IMO sets greenhouse gas targets for shipping.

Shipping currently contributes about 2.2% of global greenhouse gas emissions and emissions are predicted to increase between 50% and 250% by 2050 – depending on future economic and energy developments. However, shipping is excluded from the 2015 Paris Agreement on Climate Change, so responsibility for reducing its contribution to climate change falls on the IMO.

Last Friday, 13th April, at the 72nd session of the IMO’s Marine Environment Protection Committee (MEPC), a meeting attended by 100 states, the IMO adopted an initial strategy on the reduction of greenhouse gas emissions from ships, setting out a vision to reduce Greenhouse Gas (GHG) emissions from international shipping and phase them out, as soon as possible in this century. The initial strategy envisages a reduction in the total annual GHG emissions by at least 50% by 2050 compared to 2008, while, at the same time, pursuing efforts towards phasing them out entirely. The strategy sets a carbon intensity reduction target – the amount of emissions relative to each tonne of shipping cargo – of at least 40 per cent by 2030, rising to 70 per cent by 2050. The strategy includes a specific reference to “a pathway of CO2 emissions reduction consistent with the Paris Agreement temperature goals”.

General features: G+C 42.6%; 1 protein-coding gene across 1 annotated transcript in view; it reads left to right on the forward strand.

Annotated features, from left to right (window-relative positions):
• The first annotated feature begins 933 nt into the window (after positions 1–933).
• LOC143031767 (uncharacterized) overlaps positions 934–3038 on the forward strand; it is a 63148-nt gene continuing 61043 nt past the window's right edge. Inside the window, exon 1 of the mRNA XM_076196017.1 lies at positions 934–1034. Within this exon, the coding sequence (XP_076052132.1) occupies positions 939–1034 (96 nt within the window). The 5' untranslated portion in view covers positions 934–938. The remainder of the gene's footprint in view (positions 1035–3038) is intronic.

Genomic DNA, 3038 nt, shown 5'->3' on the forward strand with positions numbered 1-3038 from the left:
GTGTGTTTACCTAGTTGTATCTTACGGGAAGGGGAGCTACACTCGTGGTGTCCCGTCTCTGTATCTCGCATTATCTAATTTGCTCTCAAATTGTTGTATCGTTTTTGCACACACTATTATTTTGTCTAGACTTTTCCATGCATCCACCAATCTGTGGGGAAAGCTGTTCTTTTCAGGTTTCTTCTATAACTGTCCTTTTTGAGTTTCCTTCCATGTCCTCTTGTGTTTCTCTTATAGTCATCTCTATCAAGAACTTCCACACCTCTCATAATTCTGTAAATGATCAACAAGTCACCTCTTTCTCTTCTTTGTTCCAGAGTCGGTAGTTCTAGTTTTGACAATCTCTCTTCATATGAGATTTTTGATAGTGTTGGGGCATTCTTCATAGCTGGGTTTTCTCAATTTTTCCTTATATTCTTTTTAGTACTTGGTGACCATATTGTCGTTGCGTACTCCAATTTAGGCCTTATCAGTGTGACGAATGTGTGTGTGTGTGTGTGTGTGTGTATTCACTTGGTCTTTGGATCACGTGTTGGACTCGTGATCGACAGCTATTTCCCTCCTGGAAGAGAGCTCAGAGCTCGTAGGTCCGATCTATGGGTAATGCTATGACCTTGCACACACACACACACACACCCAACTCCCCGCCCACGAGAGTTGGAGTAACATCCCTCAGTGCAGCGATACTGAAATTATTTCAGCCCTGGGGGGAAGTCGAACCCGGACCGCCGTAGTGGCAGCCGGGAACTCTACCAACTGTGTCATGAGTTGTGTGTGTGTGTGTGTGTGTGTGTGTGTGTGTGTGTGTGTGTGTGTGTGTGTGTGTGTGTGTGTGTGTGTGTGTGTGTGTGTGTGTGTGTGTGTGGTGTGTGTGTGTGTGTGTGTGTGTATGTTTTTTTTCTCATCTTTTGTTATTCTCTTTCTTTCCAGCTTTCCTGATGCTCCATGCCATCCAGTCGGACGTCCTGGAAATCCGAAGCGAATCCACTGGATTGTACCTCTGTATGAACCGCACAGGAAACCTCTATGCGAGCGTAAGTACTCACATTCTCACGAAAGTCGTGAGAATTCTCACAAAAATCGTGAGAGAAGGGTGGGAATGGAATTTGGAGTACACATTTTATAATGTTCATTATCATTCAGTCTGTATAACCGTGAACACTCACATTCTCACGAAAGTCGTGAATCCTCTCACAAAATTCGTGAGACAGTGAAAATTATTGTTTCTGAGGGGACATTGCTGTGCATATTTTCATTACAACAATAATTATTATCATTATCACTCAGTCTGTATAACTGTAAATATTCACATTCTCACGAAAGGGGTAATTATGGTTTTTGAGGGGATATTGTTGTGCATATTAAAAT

The MEPC agreed to hold the fourth Intersessional meeting of the Working Group on Reduction of GHG emissions from ships later in 2018. This working group will be tasked with developing a programme of follow-up actions to the Initial Strategy; further considering how to progress reduction of GHG emissions from ships in order to advise the committee; and reporting to the next session of the MEPC (MEPC 73), which meets 22-26 October 2018.

 

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